First, citing to the Fifth Circuit’s decision in Ad Hoc Grp. Of Vitro Noteholders v. Vitro, S.A.B. de C.V. (In re Vitro S.A.B. de C.V.), 701 F. 3d 1031 (5th Cir. 2013), cert. dismissed, 133 S.Ct. 1862 (2013), which we discussed in “Fifth Circuit Confirms Denial of Recognition to Mexican Concurso that Releases Claims against Non-Debtors,” International Restructuring NewsWire (March 2013), the bankruptcy court rejected the assertion that a foreign court’s authorization is a prerequisite to serving as a foreign representative. Under the Bankruptcy Code, a person can be a foreign representative if he is authorized to (i) administer the reorganization or the liquidation of the debtor’s assets or affairs or (ii) act as a representative of the foreign proceeding. There is no requirement that the authority be conferred by a court. Indeed, the drafters of the Model Law on Cross-Border Insolvency, which is the basis of Chapter 15, refused to impose such a requirement.

Third, the bankruptcy court held that there is no requirement that a foreign representative be neutral. Indeed, according to the bankruptcy court, the imposition of a neutrality requirement is not supported by the legal authority relied upon by the plaintiff-creditors. Moreover, although the foreign representative had participated in several transactions involving the OAS debtors, there was no evidence that the foreign representative had engaged in wrongful conduct.

2.   Recognition of the Brazilian Proceedings Would Not be Manifestly Contrary to Public Policy

In their second attack, the plaintiff-creditors argued that the Brazilian proceedings should not be recognized under Chapter 15 because certain aspects of the proceedings and Brazilian laws were manifestly contrary to United States public policy. According to the plaintiff-creditors, the Brazilian court had substantively consolidated the OAS debtors without providing parties in interest an opportunity to be heard. The bankruptcy court disagreed. According to the bankruptcy court, creditors had an adequate opportunity to participate in the Brazilian proceedings. Moreover, according to the bankruptcy court, the plaintiff-creditors’ attack was premature because the Brazilian court had not yet substantively consolidated the OAS debtors. The Brazilian court had instead preserved substantive consolidation as an option that could be contested by creditors in Brazil at the appropriate time.

The plaintiff-creditors also argued that the bankruptcy court should not recognize the Brazilian proceedings because the Brazilian restructuring plan would eliminate fraudulent transfer claims and yield unfair distributions. The bankruptcy court refused to consider those objections, finding them to also be premature because the Brazilian court had not yet approved a plan. The bankruptcy court noted that creditors would have an opportunity to challenge any plan proposed in Brazil as well as any request to enforce such a plan in the United States.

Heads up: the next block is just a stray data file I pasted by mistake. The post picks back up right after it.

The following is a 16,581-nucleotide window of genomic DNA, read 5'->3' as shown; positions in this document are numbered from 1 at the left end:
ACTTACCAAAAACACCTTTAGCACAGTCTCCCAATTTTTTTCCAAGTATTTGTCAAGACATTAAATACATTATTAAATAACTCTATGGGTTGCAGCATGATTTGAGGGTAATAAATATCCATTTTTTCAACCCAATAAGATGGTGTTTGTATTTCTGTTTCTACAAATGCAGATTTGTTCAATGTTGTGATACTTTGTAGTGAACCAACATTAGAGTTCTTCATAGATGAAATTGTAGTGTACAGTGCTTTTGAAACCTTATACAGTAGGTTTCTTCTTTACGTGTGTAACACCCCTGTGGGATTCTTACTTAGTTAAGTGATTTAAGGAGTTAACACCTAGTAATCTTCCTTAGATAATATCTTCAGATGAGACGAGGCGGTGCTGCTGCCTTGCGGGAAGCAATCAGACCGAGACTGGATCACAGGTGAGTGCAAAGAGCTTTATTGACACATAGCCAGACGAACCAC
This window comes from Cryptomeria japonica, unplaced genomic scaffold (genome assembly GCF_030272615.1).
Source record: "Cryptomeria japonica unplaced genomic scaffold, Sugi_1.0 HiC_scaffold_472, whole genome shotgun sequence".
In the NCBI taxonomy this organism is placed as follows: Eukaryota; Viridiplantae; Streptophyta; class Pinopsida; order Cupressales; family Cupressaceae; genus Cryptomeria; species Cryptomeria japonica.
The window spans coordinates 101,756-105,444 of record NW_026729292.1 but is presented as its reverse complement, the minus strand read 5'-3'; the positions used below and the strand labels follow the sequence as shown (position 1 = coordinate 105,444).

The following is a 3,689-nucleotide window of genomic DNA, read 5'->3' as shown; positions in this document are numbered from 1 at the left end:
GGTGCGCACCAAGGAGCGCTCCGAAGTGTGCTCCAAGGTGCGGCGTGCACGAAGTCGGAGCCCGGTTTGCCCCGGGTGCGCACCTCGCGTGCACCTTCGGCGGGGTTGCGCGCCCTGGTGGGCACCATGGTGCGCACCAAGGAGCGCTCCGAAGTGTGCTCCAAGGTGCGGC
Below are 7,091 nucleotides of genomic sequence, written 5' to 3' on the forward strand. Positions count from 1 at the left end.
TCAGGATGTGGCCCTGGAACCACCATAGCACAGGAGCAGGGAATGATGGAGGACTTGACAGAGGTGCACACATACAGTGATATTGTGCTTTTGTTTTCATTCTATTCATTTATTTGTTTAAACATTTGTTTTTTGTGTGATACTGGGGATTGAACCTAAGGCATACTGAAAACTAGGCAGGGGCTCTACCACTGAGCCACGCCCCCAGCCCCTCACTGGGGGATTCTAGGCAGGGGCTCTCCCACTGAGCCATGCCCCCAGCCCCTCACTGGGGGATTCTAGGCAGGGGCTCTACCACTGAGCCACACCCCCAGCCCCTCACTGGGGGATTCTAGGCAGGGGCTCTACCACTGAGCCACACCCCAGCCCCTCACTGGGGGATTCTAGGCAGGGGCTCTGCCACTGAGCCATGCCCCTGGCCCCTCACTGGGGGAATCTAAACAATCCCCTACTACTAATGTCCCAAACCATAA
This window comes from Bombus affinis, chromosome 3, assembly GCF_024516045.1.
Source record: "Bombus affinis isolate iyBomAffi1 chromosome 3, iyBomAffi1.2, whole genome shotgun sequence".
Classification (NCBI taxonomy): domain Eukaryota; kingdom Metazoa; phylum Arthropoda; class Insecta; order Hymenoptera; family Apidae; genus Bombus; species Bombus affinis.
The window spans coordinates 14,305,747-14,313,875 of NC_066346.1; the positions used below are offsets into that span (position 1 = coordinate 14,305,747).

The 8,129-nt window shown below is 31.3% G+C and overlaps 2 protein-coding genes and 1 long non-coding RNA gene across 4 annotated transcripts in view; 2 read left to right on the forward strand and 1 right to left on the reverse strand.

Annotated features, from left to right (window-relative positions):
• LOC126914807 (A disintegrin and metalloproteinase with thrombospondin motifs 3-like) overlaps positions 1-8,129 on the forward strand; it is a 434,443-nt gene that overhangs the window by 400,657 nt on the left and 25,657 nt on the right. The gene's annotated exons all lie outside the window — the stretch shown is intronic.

3.   OAS Austria’s Brazilian Proceeding was a Foreign Main Proceeding

The plaintiff-creditors’ third attack focused on whether OAS Austria, one of the debtors, had sufficient ties to Brazil for Chapter 15 purposes. This is important because Chapter 15 permits recognition of a foreign proceeding that is a “foreign main proceeding” or a “foreign nonmain proceeding.” A foreign proceeding that is neither cannot be recognized under Chapter 15. In OAS, the foreign representative requested recognition of each of the debtors’ Brazilian proceeding as a foreign main proceeding, which is defined as one pending in the country where the debtor has the center of its main interests or its “COMI.”

The Bankruptcy Code does not define COMI. A debtor’s COMI, however, is presumed (subject to evidence to the contrary) to be where the debtor maintains its registered office, which correlates to a debtor’s place of incorporation. The plaintiff-creditors argued that the COMI of the Brazilian debtor OAS Austria was in Austria where the entity was incorporated and, therefore, its Brazilian proceeding could not be recognized as a foreign main proceeding. After considering the evidence presented, the court found that OAS Austria had minimal connections to Austria. Moreover, according to the bankruptcy court, OAS Austria’s place of incorporation was “immaterial” because creditors located throughout the world “understood that they were investing in Brazilian-based business.” The bankruptcy court thus concluded that Brazil was OAS Austria’s COMI, noting that Brazil was where OAS Austria’s “nerve center and headquarters” were located. Moreover, OAS Austria’s sole shareholder and all of its directors and officers were located in Brazil. For these reasons, the bankruptcy court found that OAS Austria’s Brazilian proceeding was a foreign main proceeding.

Conclusion

Until the Brazilian economy improves, it is likely that more companies will be liquidated or reorganized under Brazilian law. Many of these companies will likely have assets, operations, and creditors in the United States and will likely seek relief under Chapter 15. In two recent cases, including the OAS case discussed in this article, United States courts have rejected challenges to recognition of Brazilian proceedings. In both instances, the courts noted that “Brazilian bankruptcy law meets our fundamental standards of fairness and accords with the course of civilized jurisprudence.” Based on these conclusions, future challengers will face uphill battles in opposing recognition of Brazilian proceedings under Chapter 15.

Francisco Vazquez is counsel in Chadbourne & Parke’s New York Office in the firm’s bankruptcy and financial restructuring group.